Doctors have called for Andrew Lansley to resign, saying they have "no confidence" in the Health Secretary.
Medics went head to head with Lansley last week over the Government's controversial pension reforms.
They took industrial action for the first time in almost 40 years to voice their anger at the proposals.
The BMA accused Mr Lansley of "breaching doctors' trust" by tearing up the pension deal which was only agreed four years ago.
On Thursday, delegates at the British Medical Association's (BMA) annual conference in Bournemouth agreed on a motion calling for Mr Lansley's resignation.
Delegates at the conference voted on the motion "This meeting has no confidence in Andrew Lansley, the Secretary of State for Health, and calls for him to resign".
The motion won by a slight majority, with 158 delegates voting in favour and 124 against.
Dr Gary Marlowe, who presented the motion, told the conference: "I do not trust this man."
Dr Marlowe accused Lansley misleading doctors and the public during the election over his plans for the Health and Social Care Act, which became law in March after a tortuous passage through Parliament.
He said: "I understand that Mr Lansley is quite a nice man and can on occasion be quite charming.
"If only this was enough to be Health Secretary overseeing the biggest reorganisation of the NHS since its inception.
"During the election, there was no mention of a specific direction and/or any detail of the NHS reforms.
"By all accounts Mr Lansley has a long and detailed knowledge of the NHS and has been working on his plans throughout opposition.
"It is clear that during the election he mislead the public and the profession."
He continued: "The White Paper was published, it was a broad-stoke, essentially marketisation-focused approach. The detail and the consequences of the various parts of the Bill were completely absent.
"Either he knowingly did this or it was an incompetent, ill-thought-through White Paper.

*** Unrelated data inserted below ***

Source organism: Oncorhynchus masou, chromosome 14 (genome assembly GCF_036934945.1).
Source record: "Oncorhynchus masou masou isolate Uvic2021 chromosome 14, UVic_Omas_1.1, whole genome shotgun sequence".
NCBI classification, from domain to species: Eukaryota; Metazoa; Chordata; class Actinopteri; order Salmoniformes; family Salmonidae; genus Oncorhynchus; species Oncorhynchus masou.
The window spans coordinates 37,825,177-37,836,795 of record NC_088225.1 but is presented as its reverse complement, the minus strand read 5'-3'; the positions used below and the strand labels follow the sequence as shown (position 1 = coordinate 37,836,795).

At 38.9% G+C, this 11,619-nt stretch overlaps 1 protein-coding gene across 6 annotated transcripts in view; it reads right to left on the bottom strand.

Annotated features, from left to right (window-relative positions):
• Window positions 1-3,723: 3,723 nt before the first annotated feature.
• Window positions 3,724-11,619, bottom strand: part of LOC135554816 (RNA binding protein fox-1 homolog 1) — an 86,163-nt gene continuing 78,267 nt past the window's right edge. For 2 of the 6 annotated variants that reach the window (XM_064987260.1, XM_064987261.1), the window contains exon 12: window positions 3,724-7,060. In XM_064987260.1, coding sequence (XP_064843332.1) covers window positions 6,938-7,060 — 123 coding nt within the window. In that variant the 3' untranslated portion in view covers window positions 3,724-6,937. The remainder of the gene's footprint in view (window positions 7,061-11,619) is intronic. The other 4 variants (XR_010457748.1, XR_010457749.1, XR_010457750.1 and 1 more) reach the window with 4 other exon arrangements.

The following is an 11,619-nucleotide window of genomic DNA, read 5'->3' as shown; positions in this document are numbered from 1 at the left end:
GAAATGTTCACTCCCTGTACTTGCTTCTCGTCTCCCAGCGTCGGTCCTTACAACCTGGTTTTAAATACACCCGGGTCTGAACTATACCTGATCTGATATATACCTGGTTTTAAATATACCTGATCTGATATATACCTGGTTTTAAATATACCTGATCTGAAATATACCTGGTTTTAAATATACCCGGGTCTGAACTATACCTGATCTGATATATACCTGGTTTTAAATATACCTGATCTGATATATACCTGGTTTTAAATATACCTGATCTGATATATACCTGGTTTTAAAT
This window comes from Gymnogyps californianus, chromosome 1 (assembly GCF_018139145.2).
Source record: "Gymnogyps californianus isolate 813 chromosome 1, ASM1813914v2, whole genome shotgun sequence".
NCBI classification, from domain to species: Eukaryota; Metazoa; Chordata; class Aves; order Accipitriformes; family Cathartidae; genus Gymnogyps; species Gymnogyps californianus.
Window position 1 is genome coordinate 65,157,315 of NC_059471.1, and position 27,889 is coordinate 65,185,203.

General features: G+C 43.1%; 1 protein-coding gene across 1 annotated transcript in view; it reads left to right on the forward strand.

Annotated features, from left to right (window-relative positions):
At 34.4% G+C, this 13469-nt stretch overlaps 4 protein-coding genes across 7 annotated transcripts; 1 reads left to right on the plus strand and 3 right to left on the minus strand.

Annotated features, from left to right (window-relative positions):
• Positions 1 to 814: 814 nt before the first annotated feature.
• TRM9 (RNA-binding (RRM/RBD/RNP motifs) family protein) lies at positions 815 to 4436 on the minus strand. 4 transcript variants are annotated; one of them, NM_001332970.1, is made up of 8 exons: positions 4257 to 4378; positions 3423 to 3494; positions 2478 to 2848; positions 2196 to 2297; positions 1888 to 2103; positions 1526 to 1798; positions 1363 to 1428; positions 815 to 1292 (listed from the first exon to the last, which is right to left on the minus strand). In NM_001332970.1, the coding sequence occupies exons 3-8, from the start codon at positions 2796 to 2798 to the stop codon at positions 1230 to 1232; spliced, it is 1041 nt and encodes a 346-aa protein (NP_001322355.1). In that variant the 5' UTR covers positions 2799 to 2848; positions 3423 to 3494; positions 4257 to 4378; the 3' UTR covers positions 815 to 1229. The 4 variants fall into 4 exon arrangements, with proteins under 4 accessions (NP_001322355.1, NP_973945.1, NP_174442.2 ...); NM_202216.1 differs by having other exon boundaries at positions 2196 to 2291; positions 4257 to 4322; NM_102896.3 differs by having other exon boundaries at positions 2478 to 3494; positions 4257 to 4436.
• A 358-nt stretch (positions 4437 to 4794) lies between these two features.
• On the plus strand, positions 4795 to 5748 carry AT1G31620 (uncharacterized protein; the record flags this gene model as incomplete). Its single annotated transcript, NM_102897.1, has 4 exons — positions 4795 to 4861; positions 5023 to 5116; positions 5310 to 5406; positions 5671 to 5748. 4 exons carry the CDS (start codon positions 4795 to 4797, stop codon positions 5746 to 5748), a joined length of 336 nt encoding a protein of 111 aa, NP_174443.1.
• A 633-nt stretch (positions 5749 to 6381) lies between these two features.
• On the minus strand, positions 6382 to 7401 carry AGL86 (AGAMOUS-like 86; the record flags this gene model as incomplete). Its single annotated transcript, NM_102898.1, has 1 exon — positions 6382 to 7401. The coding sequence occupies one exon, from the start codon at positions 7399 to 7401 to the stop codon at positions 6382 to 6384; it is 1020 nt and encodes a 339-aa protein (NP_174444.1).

"The Bill went through a stunning number of amendments and revisions. I believe the most of any Bill.
"How can we trust someone with such a poor record with our NHS?"
Dr Marlowe continued: "We as a profession took a responsible approach to future pension burden in 2008.
"Even so, we are still willing to negotiate. But he is not in the mood for listening. How can we trust this man?
"It is clear that we have a Health Secretary who is ideologically-bound, thinks he knows best, is disingenuous and sticks his fingers in his ears 'la la la la'.
"I know there will be the argument that we should not call for someone to resign with whom we might have to negotiate tomorrow but he doesn't listen anyway so that is no argument.
"As every doctor knows, trust lies at the heart of everything we do. We expect a similar degree of trust with the Health Secretary. I do not trust this man."
Dr Peter Holden said: "I should declare an interest, I am a card-carrying Tory. Resignation is too good for Lansley - Cameron should sack him."
However, the BMA's outgoing chair of council Dr Hamish Meldrum urged doctors not to pass the motion, citing that tension in future negotiations over pension reforms.
He added that it was about policies, not personality.
Also speaking against the motion, Dr Glynn Evans said: "As an individual I would value his resignation but I am not here as an individual. We are here as a representative body and this motion would tie the hands of our next chairman of council.
"Imagine our ongoing negotiations: 'Dear Secretary of State, officially I have no trust in you, officially I want you to resign, but can I put that aside and negotiate with you?' It's not going to work."
In response to the "crushing" vote Shadow Health Secretary Andy Burnham said: “This vote is a crushing personal defeat for a Health Secretary who promised to listen to doctors, and centred his whole policy on them.
“David Cameron and Andrew Lansley inherited a stable NHS and in just two years they have reduced it to a demoralised service, fearful of the future – ‘a super tanker heading for an iceberg’ in the words of Mike Farrar, head of the NHS Confederation.
“The NHS is at a critical moment. It needs leadership, stability and confidence - but the David Cameron and his Health Secretary are offering none of these things to a beleaguered NHS.
“The NHS is only as good as the people who work in it. The Prime Minister urgently needs to change direction - he should also ask himself whether it is wise to leave in position, at this critical moment, someone who has so obviously lost the confidence of the professions.”
In April 2011 the Royal College of Nursing also delivered a no confidence vote in Lansley.
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